For more than 20 years, both Texas intermediate courts and federal courts applying Texas law recognized the ``single business enterprise`` theory as a basis for piercing the corporate veil to impose liability on one corporation for another corporation`s debt or wrongdoing. Under this theory, courts were willing to pierce the corporate veil if the two companies had common employees, shareholders and officers; shared human resource, accounting or recordkeeping systems; or had the same telephone number. In November, the Texas Supreme Court rejected this theory in a lawsuit in which defendants were seeking indemnity from others in a products distribution chain. The court explained that disregarding the corporate form must be based on the use of that form ``as part of a basically unfair device to achieve an inequitable result.`` The court went on to say that the practices of ``sharing names, offices, accounting, employees, services, and finances`` are not per se unjust or abusive, and that imposing liability on corporations for each other`s obligations without a finding of this kind of abuse would undermine a fundamental principle of corporate law that limiting liability is a legitimate purpose for forming a corporation.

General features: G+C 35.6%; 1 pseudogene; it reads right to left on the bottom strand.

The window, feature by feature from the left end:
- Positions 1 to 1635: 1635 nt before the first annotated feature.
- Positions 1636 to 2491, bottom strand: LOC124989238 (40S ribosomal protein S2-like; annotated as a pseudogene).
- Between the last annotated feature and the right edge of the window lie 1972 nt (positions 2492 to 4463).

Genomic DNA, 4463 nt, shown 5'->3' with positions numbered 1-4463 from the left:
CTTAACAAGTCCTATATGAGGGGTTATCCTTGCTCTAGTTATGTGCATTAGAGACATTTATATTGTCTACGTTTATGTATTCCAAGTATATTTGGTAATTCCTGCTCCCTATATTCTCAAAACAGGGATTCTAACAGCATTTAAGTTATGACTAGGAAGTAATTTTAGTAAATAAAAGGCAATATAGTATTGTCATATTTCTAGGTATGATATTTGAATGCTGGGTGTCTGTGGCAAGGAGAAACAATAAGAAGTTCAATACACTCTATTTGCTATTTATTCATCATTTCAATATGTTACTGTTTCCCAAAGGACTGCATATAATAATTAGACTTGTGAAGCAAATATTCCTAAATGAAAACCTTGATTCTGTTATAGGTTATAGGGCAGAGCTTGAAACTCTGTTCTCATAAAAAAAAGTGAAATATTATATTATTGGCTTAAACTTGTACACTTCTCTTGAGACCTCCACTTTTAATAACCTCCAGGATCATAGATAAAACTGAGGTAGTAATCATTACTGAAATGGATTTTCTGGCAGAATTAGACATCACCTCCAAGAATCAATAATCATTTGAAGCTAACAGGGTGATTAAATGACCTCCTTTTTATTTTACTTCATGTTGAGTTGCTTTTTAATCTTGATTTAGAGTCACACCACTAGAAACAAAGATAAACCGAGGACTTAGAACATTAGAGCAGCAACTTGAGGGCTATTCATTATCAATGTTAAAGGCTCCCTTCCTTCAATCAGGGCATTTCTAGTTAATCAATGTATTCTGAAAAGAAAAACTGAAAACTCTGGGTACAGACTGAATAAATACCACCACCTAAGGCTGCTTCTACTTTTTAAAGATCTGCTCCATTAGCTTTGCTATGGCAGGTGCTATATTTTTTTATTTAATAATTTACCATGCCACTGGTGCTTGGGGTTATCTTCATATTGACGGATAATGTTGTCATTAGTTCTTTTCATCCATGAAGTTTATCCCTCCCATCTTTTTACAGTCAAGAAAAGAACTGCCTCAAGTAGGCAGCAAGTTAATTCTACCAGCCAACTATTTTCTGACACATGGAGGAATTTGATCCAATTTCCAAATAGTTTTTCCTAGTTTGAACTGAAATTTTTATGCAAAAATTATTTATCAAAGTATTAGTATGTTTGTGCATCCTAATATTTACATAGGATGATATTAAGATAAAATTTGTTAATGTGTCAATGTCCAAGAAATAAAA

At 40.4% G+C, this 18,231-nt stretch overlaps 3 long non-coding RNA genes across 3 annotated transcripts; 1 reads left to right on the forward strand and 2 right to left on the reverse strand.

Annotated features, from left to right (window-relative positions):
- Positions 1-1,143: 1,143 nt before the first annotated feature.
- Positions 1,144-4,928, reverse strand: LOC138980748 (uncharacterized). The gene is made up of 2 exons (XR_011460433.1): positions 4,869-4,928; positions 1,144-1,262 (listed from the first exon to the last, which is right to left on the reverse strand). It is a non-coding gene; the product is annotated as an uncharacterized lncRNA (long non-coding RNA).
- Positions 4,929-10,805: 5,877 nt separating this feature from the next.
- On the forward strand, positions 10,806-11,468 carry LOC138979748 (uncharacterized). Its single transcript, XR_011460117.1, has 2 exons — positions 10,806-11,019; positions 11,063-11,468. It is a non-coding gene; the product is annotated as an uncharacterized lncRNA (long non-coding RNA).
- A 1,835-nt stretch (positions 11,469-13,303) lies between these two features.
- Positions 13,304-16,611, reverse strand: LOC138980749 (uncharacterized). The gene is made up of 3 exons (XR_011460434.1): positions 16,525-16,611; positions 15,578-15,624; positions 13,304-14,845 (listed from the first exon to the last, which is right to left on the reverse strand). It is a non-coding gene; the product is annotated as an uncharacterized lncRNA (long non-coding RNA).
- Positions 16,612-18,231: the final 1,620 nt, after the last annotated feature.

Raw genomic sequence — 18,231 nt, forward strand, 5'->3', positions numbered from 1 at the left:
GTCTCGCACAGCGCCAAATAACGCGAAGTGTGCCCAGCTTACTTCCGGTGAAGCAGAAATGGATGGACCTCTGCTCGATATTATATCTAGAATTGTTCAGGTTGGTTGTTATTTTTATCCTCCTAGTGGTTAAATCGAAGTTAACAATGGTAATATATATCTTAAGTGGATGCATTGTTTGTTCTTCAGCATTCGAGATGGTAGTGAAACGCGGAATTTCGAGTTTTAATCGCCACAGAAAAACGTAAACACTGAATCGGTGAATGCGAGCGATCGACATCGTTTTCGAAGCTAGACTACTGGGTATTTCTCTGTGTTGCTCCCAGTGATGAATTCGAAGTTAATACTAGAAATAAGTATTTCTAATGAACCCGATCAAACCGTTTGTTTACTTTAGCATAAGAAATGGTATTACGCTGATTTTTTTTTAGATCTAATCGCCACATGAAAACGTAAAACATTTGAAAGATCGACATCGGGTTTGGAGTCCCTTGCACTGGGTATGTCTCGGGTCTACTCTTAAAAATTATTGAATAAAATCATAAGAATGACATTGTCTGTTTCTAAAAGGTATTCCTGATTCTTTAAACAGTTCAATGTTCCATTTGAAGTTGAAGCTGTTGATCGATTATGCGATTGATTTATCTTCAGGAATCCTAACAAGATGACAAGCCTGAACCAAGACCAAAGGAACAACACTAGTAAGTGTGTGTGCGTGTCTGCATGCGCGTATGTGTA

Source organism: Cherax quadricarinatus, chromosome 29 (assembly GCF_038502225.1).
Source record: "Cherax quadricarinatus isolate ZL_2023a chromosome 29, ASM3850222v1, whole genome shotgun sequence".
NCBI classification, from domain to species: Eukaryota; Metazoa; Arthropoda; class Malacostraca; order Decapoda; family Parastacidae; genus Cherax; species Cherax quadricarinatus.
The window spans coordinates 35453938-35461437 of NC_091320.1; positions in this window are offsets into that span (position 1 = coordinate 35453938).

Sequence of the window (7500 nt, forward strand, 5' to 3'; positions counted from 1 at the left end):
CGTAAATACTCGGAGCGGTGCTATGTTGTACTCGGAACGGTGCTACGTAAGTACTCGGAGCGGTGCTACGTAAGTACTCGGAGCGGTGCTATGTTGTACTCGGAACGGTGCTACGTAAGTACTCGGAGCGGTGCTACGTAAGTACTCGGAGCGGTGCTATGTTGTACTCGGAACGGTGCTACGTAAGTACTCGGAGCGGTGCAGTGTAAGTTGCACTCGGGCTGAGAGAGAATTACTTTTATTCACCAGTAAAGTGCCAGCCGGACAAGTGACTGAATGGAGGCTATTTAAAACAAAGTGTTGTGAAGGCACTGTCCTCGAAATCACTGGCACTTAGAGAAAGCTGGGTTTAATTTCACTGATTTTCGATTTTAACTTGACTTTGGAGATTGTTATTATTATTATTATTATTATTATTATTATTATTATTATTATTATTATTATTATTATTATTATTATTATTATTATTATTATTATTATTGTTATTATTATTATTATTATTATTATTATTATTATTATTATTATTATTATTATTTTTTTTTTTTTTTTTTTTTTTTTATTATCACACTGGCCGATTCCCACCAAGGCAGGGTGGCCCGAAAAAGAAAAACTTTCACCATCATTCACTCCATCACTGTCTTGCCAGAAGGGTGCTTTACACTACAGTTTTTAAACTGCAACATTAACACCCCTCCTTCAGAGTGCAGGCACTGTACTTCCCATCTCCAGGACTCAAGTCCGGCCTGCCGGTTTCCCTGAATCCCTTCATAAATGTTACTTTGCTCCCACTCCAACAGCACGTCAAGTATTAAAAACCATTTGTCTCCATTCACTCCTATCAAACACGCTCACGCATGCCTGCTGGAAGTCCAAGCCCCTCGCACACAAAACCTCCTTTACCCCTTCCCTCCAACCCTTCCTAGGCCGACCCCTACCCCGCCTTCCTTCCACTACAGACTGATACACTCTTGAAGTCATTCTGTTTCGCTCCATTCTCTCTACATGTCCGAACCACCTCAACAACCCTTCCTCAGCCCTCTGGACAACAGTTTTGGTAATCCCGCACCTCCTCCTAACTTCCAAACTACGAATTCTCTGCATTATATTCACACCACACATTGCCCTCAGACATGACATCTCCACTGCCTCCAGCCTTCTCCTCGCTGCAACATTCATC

Link to SSP Partners v. Gladstrong opinion